When I hear people talk about science as if it’s something to “believe in,” particularly people who reject all sorts of science-y things (vaccines, nuclear power, etc. as discussed above), I immediately think of one of my favorite lines from Eric Voegelin: “When God is invisible behind the world, the contents of the world will become new gods; when the symbols of transcendent religiosity are banned, new symbols develop from the inner-worldly language of science to take their place.” This will be true, he added, even when “the new apocalyptics insist that the symbols they create are scientific.”


In other words, the “Don’t you believe in evolution!?!” people don’t really believe in science qua science, what they’re really after is dethroning God in favor of their own gods of the material world (though I suspect many don’t even realize why they’re so obsessed with this one facet of the disco ball called “science”). “Criticism of religion is the prerequisite of all criticisms,” quoth Karl Marx, who then proceeded to create his own secular religion.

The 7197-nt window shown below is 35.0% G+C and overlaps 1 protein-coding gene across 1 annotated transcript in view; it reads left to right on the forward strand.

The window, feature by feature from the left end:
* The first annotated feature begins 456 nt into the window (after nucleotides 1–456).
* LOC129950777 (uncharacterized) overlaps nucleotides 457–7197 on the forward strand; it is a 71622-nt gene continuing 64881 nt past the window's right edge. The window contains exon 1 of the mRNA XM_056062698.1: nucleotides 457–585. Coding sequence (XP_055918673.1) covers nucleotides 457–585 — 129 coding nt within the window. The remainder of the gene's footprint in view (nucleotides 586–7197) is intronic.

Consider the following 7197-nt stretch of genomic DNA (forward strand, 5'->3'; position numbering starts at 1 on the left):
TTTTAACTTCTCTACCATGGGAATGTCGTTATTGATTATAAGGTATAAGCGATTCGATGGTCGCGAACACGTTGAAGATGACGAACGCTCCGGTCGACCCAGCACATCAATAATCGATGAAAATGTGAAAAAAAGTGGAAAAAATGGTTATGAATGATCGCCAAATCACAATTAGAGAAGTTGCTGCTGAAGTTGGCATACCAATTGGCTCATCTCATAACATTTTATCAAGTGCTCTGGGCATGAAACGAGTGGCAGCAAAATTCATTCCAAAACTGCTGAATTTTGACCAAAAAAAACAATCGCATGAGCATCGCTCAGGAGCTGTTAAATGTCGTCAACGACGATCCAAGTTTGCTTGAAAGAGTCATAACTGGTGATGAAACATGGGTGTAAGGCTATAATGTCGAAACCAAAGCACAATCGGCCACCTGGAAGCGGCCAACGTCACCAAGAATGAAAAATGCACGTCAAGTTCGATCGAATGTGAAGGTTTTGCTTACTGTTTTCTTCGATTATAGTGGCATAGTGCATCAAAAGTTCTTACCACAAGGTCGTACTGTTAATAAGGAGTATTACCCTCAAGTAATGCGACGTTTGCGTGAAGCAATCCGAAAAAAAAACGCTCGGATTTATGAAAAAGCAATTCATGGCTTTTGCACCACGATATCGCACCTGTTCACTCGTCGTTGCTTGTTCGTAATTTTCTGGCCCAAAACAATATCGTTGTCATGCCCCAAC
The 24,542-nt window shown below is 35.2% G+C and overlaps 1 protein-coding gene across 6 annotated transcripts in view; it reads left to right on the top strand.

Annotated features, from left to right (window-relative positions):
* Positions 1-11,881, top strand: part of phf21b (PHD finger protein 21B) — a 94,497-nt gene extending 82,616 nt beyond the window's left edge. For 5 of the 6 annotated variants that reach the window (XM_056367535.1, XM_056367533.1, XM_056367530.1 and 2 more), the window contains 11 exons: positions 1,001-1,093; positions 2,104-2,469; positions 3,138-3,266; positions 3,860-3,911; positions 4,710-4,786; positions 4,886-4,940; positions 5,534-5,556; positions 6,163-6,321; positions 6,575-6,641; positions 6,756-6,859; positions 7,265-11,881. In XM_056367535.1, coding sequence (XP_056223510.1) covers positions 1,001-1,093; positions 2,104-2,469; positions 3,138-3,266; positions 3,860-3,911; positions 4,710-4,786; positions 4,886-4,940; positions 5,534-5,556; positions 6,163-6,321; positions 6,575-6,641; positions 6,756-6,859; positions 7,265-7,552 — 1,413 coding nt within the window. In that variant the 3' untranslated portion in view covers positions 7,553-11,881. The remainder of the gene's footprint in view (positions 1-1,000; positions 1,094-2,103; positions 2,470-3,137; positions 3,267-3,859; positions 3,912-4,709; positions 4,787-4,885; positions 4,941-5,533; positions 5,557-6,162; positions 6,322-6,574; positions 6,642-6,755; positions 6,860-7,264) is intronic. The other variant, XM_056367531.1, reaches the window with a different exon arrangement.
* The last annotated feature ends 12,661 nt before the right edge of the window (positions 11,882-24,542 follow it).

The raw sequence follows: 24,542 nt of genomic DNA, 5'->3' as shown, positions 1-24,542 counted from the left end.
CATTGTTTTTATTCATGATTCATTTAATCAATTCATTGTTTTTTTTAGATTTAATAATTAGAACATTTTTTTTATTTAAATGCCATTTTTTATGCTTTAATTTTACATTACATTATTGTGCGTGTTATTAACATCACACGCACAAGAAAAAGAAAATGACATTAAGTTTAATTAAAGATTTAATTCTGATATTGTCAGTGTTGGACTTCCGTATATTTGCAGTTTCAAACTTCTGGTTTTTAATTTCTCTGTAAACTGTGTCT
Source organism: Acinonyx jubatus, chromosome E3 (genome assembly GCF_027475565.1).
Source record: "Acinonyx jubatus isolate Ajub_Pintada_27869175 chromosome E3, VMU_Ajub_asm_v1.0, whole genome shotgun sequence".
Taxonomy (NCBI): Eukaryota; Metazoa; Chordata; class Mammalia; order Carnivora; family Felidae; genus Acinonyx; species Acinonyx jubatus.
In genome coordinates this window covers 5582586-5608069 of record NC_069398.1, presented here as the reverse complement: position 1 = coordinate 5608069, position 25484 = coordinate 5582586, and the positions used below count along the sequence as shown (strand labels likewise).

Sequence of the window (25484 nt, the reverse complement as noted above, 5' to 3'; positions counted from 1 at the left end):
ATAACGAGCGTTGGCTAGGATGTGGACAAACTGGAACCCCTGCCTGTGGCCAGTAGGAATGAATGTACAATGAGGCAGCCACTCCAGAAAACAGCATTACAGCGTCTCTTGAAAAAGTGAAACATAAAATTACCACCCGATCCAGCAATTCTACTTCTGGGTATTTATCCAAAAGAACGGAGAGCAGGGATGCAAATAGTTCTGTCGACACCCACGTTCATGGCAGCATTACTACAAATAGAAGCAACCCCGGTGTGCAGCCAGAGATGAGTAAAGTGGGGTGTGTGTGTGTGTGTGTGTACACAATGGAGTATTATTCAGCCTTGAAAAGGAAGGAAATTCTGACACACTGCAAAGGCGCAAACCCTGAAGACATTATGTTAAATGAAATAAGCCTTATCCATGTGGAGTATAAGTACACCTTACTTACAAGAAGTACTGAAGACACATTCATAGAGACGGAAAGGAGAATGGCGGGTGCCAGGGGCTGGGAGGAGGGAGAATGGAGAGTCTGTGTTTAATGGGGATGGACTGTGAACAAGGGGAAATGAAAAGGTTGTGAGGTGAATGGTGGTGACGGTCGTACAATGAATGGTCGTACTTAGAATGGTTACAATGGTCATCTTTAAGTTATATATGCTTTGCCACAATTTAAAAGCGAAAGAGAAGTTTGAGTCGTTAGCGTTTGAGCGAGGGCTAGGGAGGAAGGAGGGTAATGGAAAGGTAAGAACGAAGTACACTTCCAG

This is nothing new of course. This tendency is one of the reasons why every time Moses turned his back on the Hebrews they started worshipping golden calves and whatnot.


At least Auguste Comte, the French philosopher who coined the phrase “sociology,” was open about what he was really up to when he created his “Religion of Humanity,” in which scientists, statesmen, and engineers were elevated to Saints. As I say in my column, the fight over evolution is really a fight over the moral status of man.


And, if we are nothing but a few bucks worth of chemicals connected by water and electricity, than there’s really nothing holding us back from elevating “science” to divine status and in turn anointing those who claim to be its champions as our priests. It’s no coincidence that Herbert Croly was literally — not figuratively, the way Joe Biden means literally — baptized into Comte’s Religion of Humanity

如果我们不过是一些通过水和电连接在一起的化学物质,那还有什么可以阻止我们把“科学”供上神坛,并为那些所谓科学斗士行涂油礼令、让他们做我们的神父呢。难怪赫伯特·克劳利会(货真价实地,不是象征性地,此处“货真价实”一词不是按乔·拜登那种用法)皈依孔德的人道教。【译注:乔·拜登曾在演讲中多次错误地使用“literally”一词,一度成为笑柄 】